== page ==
Fully 63% of Americans approve of the Obama administration’s decision last month to re-establish diplomatic ties with Cuba after more than 50 years. And there is equally broad support for going further and ending the decades-long U.S. trade embargo against Cuba (66% favor this).
Yet there is broad public skepticism that a thaw in U.S.-Cuba relations will lead to greater democracy in Cuba. Only about a third (32%) say they think Cuba will become more democratic over the next several years, while 60% say it will be about the same as it is now.
The latest national survey by the Pew Research Center, conducted Jan. 7-11 among 1,504 adults, finds strong support among Democrats and independents for the restoration of diplomatic ties with Cuba, and for ending the embargo. About three-quarters of Democrats (74%), along with 67% of independents support the re-establishment of diplomatic relations between the two countries, with similar levels of support for ending the trade embargo, “which would allow U.S. companies to do business in Cuba and Cuban companies to do business in the U.S.”
Republicans are more divided in their views: just 40% of Republicans approve of the re-establishment of relations with Cuba, while 48% disapprove. There is somewhat more support among Republicans for an end to the trade embargo, though as many say they oppose lifting the embargo as say they favor it (47% each).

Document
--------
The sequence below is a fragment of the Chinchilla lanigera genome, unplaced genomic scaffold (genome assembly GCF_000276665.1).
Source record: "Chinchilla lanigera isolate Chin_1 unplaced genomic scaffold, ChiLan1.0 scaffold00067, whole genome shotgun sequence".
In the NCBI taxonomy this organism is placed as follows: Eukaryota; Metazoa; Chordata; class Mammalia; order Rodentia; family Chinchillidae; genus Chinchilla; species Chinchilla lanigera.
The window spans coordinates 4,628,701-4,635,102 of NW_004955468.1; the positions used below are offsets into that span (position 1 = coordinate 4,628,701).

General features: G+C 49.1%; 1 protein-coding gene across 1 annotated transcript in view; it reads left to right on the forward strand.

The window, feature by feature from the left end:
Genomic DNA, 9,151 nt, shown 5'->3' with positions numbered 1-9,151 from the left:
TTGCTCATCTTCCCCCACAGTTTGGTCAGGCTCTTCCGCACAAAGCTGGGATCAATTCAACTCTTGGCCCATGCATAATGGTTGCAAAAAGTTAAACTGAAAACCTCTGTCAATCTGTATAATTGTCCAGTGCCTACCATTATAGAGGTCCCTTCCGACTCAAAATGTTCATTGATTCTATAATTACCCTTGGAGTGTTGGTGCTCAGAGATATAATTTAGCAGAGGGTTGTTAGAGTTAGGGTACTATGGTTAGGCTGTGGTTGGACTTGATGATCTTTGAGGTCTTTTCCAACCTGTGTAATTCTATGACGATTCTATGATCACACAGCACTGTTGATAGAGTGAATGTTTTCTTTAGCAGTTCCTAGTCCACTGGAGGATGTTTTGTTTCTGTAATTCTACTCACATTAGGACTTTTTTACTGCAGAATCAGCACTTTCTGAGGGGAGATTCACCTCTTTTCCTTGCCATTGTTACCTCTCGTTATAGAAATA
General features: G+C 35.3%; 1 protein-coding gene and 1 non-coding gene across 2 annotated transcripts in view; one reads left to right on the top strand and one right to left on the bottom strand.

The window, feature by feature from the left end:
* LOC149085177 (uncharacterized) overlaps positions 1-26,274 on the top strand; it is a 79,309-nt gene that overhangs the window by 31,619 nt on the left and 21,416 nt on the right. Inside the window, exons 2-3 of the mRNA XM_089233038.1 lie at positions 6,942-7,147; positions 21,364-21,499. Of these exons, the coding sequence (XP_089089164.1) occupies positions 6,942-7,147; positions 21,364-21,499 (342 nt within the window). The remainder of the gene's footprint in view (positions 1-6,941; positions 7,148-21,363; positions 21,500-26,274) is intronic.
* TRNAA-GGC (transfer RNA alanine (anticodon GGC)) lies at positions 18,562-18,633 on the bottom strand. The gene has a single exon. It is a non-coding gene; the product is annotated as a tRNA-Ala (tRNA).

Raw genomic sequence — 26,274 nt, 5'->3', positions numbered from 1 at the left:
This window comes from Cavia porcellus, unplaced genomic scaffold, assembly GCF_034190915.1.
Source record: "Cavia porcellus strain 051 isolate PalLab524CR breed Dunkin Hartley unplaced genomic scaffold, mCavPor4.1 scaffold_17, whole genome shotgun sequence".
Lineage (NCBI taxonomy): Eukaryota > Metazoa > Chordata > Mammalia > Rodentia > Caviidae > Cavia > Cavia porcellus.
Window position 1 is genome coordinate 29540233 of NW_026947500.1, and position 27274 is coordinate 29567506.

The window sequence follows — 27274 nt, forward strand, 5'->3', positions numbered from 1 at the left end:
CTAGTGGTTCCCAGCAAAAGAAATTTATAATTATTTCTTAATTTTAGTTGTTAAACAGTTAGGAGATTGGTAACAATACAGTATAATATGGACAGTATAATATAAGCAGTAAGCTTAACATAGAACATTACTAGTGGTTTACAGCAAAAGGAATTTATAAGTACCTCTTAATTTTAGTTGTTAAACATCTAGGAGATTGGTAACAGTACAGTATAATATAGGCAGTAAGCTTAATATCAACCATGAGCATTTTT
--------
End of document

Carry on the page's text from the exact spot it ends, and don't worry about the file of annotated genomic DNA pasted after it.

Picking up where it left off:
Just a third (33%) of conservative Republicans approve of resuming diplomatic relations while 55% disapprove; among moderate and liberal Republicans the balance of opinion is reversed (54% approve, 33% disapprove). Similarly, conservative Republicans are less likely to favor ending the trade embargo than moderates and liberals in the party (40% vs. 61%).
Support for both the restoration of diplomatic ties and an end to the trade embargo is seen broadly across demographic groups: 62% of whites, 64% of blacks and 65% of Hispanics approve of re-establishing diplomatic relations with Cuba.
While majorities of those in all age groups approve of the move toward normalization of diplomatic relations, Americans younger than 50 are more supportive than older Americans: 67% of those 18-49 support the re-establishment of relations, compared with 57% of those age 50 and older, with similar divisions in views about the trade embargo.
College graduates are particularly supportive of a restoration of diplomatic ties: 77% approve of the re-establishment of diplomatic relations, while 78% favor an end to the embargo.
When asked whether Cuba will become more democratic, less democratic or remain about the same as it is now over the next several years, six-in-ten (60%) Americans expect little change, and this is the majority view among Democrats, Republicans and independents. But Democrats are more likely than Republicans to say the communist nation will shift in a democratic direction: 41% of Democrats say this, compared with just 24% of Republicans.